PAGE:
Anthony Morrow could have joined any number of teams.
Shooters of his ilk draw a ton of interest, and Morrow reportedly was coveted by 12 clubs when free agency opened on July 1.
“It was a lot of teams,” Morrow said. “(Too many) teams to even name.”
He ultimately chose the Oklahoma City Thunder, inking his name Wednesday on a contract that could pay him up to $10 million over three seasons.
After five stops in his first six NBA seasons, Morrow now views OKC as a place he simply couldn’t pass up.
“I just saw an opportunity for myself in Oklahoma City, a void that could be filled,” Morrow said in a telephone interview with The Oklahoman.
But there was more.
“I needed them,” Morrow added. “Everybody’s been telling me that the team needs me. I’m like, ‘I need them more than they need me. I’ve never been in the playoffs, so it’s just a situation where I’m glad to be able to step in.”
And the Thunder is happy to have him.
Morrow might just be the best pure shooter the Thunder has ever had. He’s shot 42.8 percent from 3-point range for his career and connected on 45.1 percent from that distance last season in New Orleans.
Oklahoma City ranked 14th among the league’s 30 teams in 3-point shooting last season at 36.1 percent and lost two of its top three bombers after the departures of Derek Fisher and Caron Butler.
Morrow is now expected to join Jeremy Lamb in helping the Thunder make up the difference.
“Anthony Morrow has demonstrated that he is amongst the most consistent and efficient 3-point shooters in the NBA over his career, and we are pleased to welcome him to Oklahoma City and the Thunder organization,” said Thunder general manager Sam Presti. “With his body of work, we feel Anthony is a unique addition to a diverse roster, while also possessing the toughness and selflessness that we are consistently seeking in Thunder players.”
Spend just a few minutes chatting with Morrow and it becomes clear that he is humble and happy, yet still hungry for more. He talked about the Thunder’s star trio of Russell Westbrook, Kevin Durant and Serge Ibaka and how enticing OKC was made by their presence. He talked about wanting to fit in with them and filling a role, whether starting or coming off the bench.
“I think I can fit in really well,” Morrow said. “They’re blue-collar guys. Not all the flash of any other city or anything like that. That’s the main thing. It’s just going to be about basketball, and that’s really all I’m thinking about.”
Undrafted out of Georgia Tech in 2008, Morrow initially latched on with Golden State. But in two seasons, those Warriors won a combined 55 games. Morrow was then traded to New Jersey, where he spent the next two seasons. Those Nets won a combined 46 games over that span.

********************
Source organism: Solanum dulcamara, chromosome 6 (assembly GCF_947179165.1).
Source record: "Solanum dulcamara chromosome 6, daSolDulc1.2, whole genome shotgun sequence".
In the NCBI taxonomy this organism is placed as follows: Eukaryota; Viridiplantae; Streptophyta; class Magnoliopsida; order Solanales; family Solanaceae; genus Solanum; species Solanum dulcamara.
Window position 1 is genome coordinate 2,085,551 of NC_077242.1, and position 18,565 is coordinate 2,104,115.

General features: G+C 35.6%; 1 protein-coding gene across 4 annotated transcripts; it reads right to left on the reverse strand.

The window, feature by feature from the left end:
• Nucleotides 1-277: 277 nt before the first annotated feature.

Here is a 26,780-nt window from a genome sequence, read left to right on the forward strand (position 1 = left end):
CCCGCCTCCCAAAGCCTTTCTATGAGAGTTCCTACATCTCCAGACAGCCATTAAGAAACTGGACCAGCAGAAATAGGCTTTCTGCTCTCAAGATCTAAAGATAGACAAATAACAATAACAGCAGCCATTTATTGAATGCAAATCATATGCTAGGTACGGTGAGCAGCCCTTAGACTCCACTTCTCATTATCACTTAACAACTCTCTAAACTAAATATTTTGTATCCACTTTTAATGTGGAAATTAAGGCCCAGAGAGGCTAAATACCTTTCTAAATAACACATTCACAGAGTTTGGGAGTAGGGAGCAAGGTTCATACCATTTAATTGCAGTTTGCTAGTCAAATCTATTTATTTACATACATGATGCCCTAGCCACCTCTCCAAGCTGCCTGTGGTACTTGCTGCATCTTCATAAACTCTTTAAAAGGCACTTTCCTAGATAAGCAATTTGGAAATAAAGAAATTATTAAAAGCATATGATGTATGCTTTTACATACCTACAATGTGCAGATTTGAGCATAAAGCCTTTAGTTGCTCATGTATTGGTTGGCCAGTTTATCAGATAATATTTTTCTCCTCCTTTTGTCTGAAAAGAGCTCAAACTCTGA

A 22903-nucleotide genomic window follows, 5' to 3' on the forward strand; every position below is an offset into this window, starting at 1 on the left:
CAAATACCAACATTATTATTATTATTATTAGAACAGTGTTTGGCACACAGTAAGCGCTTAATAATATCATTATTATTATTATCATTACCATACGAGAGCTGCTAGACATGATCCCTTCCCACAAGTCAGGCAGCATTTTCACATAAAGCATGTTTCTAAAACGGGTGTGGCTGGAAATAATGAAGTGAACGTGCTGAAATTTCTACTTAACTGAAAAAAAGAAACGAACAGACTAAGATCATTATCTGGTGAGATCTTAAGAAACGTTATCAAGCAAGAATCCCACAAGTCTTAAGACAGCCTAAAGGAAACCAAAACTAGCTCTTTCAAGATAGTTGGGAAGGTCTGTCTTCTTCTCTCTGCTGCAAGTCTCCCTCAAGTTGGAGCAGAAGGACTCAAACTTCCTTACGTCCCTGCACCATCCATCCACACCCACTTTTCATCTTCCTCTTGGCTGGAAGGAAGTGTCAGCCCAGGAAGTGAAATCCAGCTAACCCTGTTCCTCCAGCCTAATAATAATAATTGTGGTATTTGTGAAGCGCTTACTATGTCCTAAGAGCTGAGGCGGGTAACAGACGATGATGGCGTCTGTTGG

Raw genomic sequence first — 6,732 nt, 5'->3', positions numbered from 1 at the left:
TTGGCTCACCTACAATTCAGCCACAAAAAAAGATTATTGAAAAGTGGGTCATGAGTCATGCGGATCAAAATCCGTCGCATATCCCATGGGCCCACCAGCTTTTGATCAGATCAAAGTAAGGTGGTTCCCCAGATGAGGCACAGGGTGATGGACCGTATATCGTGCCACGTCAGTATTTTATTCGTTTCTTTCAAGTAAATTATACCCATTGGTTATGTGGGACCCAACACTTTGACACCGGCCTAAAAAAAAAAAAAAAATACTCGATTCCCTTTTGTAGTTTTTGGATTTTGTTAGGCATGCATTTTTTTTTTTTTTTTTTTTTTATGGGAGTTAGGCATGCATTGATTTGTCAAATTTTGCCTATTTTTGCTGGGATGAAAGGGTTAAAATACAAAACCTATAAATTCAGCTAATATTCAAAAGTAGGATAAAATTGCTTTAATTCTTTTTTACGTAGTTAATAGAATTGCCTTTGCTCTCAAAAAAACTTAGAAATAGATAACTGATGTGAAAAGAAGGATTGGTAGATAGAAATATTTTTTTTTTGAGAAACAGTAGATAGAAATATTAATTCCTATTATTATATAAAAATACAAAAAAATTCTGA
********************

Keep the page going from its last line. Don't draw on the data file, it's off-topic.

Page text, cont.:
But Morrow averaged double figures in scoring all four years and shot better than 42 percent from 3-point range in each of his first three seasons. He connected on a career-high and league-leading 46.7 percent from that distance as a rookie.
That didn’t stop the Nets from trading him to Atlanta and Atlanta later trading him to Dallas.
How could such a knockdown shooter be traded so many times in such a short span?
“I don’t know.” Morrow said. “I mean, it’s one of those things where, obviously, it’s a political side and I think I’ve just been caught in some situations that I didn’t really have any control over. But I feel like if you go back and ask any teammates of my old teams, or any executives or coaches, they’ll tell you that I’ve been one of the best teammates, one of the hardest working guys, high-character guys that they’ve probably ever been around.
“I think the main thing is just the side of it that’s a business. But a lot of guys get caught up in that that are good guys. It’s just unique when you see seven years and, like, five or six teams. You start questioning. But I don’t think you have to dig too deep to see what kind of person I am.”
Morrow now considers himself a diamond in the rough, one of many he sees go undrafted each year only to turn into a surprise performer. Despite his success, Morrow’s path to Oklahoma City, a place he can only hope will bring stability, has left him feeling as though he still must prove himself.
“For me, it’s just a chip on my shoulder,” Morrow said. “I’ve been like that, kind of like the underdog, for my whole career. And that’s something that I kind of hang my hat on at this point.”